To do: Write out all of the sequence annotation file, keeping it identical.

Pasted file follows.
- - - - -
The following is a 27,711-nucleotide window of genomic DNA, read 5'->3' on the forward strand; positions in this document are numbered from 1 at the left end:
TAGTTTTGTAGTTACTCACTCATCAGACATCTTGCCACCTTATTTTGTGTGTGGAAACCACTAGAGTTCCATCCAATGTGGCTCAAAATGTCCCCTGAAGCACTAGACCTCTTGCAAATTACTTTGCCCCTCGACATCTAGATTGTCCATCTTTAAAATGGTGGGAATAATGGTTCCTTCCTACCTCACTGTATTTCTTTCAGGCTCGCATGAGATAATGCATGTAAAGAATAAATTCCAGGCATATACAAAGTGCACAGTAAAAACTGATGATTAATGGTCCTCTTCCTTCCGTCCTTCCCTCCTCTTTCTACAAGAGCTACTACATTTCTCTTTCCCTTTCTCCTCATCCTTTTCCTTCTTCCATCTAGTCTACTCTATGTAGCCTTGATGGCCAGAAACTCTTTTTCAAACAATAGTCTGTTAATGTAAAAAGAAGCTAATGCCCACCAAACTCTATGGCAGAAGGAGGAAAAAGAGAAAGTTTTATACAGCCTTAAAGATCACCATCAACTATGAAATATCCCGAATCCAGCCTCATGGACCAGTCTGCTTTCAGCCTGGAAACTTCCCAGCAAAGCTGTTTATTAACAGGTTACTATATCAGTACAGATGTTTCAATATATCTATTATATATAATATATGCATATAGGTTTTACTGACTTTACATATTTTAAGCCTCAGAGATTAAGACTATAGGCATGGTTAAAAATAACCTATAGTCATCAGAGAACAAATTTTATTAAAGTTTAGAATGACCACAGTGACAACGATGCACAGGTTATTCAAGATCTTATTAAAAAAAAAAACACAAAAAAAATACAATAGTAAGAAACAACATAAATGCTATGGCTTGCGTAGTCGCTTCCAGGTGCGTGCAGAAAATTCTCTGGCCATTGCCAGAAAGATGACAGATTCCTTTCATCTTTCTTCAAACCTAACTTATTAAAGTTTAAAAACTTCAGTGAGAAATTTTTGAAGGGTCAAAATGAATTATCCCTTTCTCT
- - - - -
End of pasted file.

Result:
The following is a 27,711-nucleotide window of genomic DNA, read 5'->3' on the forward strand; positions in this document are numbered from 1 at the left end:
TAGTTTTGTAGTTACTCACTCATCAGACATCTTGCCACCTTATTTTGTGTGTGGAAACCACTAGAGTTCCATCCAATGTGGCTCAAAATGTCCCCTGAAGCACTAGACCTCTTGCAAATTACTTTGCCCCTCGACATCTAGATTGTCCATCTTTAAAATGGTGGGAATAATGGTTCCTTCCTACCTCACTGTATTTCTTTCAGGCTCGCATGAGATAATGCATGTAAAGAATAAATTCCAGGCATATACAAAGTGCACAGTAAAAACTGATGATTAATGGTCCTCTTCCTTCCGTCCTTCCCTCCTCTTTCTACAAGAGCTACTACATTTCTCTTTCCCTTTCTCCTCATCCTTTTCCTTCTTCCATCTAGTCTACTCTATGTAGCCTTGATGGCCAGAAACTCTTTTTCAAACAATAGTCTGTTAATGTAAAAAGAAGCTAATGCCCACCAAACTCTATGGCAGAAGGAGGAAAAAGAGAAAGTTTTATACAGCCTTAAAGATCACCATCAACTATGAAATATCCCGAATCCAGCCTCATGGACCAGTCTGCTTTCAGCCTGGAAACTTCCCAGCAAAGCTGTTTATTAACAGGTTACTATATCAGTACAGATGTTTCAATATATCTATTATATATAATATATGCATATAGGTTTTACTGACTTTACATATTTTAAGCCTCAGAGATTAAGACTATAGGCATGGTTAAAAATAACCTATAGTCATCAGAGAACAAATTTTATTAAAGTTTAGAATGACCACAGTGACAACGATGCACAGGTTATTCAAGATCTTATTAAAAAAAAAAACACAAAAAAAATACAATAGTAAGAAACAACATAAATGCTATGGCTTGCGTAGTCGCTTCCAGGTGCGTGCAGAAAATTCTCTGGCCATTGCCAGAAAGATGACAGATTCCTTTCATCTTTCTTCAAACCTAACTTATTAAAGTTTAAAAACTTCAGTGAGAAATTTTTGAAGGGTCAAAATGAATTATCCCTTTCTCT